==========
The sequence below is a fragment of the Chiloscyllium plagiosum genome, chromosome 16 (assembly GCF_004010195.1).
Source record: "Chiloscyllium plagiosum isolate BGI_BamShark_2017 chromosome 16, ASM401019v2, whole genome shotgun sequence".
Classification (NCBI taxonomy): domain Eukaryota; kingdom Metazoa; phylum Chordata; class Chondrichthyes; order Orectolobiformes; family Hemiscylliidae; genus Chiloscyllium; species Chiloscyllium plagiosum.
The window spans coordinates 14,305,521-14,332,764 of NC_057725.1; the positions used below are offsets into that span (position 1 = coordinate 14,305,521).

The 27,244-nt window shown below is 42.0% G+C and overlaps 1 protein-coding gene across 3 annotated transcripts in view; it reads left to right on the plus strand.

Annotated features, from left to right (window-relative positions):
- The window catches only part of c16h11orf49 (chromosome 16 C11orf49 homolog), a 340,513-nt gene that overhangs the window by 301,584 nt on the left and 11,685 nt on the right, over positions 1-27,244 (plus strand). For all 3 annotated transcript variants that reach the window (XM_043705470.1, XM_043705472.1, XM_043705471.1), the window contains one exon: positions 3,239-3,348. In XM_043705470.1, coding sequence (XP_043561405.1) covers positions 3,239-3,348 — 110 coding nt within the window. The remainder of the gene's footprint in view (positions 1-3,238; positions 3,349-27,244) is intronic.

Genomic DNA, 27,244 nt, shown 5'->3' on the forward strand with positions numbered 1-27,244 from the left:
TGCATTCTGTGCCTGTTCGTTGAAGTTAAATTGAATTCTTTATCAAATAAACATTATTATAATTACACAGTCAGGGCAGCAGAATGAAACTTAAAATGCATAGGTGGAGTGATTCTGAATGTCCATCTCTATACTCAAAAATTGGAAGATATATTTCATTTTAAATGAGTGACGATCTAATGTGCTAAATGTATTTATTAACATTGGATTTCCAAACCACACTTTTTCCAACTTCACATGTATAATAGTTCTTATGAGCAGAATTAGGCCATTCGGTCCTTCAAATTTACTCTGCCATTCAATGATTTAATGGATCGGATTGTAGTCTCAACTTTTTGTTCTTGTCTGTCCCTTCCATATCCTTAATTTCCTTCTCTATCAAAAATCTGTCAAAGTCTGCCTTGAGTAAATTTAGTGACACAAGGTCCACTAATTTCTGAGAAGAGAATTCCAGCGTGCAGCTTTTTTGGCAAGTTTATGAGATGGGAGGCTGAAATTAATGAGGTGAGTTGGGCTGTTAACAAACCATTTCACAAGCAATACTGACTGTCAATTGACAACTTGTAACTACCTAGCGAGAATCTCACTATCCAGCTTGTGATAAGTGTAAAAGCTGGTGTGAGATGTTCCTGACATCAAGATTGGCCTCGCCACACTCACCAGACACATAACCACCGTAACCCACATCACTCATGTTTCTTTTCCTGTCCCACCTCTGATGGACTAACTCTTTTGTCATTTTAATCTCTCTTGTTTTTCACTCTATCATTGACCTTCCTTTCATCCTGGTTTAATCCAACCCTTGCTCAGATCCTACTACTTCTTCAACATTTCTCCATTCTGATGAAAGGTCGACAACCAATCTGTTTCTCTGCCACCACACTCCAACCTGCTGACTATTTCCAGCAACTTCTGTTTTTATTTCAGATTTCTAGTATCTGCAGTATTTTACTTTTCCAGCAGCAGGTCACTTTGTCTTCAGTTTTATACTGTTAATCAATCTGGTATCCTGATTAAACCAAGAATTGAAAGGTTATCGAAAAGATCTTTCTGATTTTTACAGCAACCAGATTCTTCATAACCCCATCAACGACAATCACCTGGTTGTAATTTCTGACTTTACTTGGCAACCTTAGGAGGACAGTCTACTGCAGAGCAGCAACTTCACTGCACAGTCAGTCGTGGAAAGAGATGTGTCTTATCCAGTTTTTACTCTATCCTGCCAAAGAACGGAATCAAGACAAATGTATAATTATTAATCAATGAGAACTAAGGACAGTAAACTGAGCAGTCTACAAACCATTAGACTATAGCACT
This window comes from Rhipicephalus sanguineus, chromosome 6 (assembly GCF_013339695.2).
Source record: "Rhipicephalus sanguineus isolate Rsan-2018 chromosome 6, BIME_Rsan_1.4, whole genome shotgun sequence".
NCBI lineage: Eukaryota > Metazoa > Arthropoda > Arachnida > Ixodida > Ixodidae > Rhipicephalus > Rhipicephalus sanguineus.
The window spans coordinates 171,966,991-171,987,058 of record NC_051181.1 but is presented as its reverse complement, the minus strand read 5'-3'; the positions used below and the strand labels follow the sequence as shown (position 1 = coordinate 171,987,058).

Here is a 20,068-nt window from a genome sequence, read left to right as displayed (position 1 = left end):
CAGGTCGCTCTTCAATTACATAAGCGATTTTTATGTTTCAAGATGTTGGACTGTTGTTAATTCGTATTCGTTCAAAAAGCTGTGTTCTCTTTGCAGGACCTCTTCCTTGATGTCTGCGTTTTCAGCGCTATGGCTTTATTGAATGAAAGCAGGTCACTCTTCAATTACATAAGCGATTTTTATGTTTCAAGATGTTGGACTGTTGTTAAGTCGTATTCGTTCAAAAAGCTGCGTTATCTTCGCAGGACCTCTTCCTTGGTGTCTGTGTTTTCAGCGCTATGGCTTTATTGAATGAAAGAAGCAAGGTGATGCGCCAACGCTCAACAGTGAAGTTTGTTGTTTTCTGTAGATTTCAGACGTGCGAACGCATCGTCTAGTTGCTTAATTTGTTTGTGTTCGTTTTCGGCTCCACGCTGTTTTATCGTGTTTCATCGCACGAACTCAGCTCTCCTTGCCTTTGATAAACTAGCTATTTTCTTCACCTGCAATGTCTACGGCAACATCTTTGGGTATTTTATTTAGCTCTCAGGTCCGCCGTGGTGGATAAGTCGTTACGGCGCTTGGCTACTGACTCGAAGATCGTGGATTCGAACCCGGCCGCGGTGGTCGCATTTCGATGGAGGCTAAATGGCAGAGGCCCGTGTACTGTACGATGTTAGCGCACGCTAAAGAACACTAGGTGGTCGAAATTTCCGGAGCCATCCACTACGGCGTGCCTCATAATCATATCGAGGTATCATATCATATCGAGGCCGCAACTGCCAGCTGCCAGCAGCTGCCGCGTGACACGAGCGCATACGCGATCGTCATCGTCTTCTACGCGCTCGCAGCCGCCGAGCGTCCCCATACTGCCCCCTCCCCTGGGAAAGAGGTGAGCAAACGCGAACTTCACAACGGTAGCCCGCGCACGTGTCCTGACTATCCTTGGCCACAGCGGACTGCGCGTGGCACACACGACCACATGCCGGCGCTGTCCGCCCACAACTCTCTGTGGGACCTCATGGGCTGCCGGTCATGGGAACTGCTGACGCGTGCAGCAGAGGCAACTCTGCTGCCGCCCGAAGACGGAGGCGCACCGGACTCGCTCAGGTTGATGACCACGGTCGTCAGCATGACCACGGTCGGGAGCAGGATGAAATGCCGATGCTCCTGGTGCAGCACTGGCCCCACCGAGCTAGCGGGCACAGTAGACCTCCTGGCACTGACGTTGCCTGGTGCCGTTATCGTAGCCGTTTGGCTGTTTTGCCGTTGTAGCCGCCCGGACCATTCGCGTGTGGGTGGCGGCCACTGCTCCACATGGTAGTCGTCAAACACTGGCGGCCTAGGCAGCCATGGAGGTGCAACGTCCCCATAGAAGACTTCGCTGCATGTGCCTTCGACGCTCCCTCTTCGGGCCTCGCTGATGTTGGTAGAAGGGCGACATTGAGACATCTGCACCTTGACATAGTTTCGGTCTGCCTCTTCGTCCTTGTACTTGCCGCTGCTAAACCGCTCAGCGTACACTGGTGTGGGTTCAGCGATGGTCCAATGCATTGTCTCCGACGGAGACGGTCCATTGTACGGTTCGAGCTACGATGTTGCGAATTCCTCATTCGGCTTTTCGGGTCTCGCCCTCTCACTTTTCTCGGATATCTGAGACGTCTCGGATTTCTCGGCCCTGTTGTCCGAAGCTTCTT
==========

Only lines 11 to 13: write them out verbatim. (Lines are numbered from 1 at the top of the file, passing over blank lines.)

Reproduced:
Source record: "Rhipicephalus sanguineus isolate Rsan-2018 chromosome 6, BIME_Rsan_1.4, whole genome shotgun sequence".
NCBI lineage: Eukaryota > Metazoa > Arthropoda > Arachnida > Ixodida > Ixodidae > Rhipicephalus > Rhipicephalus sanguineus.
The window spans coordinates 171,966,991-171,987,058 of record NC_051181.1 but is presented as its reverse complement, the minus strand read 5'-3'; the positions used below and the strand labels follow the sequence as shown (position 1 = coordinate 171,987,058).